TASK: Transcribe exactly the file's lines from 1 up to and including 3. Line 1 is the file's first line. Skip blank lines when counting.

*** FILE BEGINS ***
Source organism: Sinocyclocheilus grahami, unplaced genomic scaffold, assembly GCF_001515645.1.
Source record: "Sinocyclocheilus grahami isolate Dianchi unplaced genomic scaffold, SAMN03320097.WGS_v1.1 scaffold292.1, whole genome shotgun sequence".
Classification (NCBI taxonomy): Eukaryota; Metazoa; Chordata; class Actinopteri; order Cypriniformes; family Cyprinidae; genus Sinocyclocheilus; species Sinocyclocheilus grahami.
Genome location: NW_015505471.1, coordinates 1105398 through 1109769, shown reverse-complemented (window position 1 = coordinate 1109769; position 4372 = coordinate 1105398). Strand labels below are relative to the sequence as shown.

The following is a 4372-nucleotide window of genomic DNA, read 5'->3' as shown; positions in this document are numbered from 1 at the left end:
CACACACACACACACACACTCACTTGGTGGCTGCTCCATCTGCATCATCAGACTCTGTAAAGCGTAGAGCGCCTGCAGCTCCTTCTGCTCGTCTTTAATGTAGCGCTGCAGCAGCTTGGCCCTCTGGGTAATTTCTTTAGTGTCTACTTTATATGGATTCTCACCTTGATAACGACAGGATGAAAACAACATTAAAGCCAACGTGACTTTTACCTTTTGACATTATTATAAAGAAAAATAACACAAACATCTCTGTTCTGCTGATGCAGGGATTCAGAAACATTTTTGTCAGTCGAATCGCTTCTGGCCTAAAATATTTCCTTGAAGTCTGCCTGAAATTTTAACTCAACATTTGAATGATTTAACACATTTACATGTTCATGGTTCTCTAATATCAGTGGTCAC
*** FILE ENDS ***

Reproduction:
Source organism: Sinocyclocheilus grahami, unplaced genomic scaffold, assembly GCF_001515645.1.
Source record: "Sinocyclocheilus grahami isolate Dianchi unplaced genomic scaffold, SAMN03320097.WGS_v1.1 scaffold292.1, whole genome shotgun sequence".
Classification (NCBI taxonomy): Eukaryota; Metazoa; Chordata; class Actinopteri; order Cypriniformes; family Cyprinidae; genus Sinocyclocheilus; species Sinocyclocheilus grahami.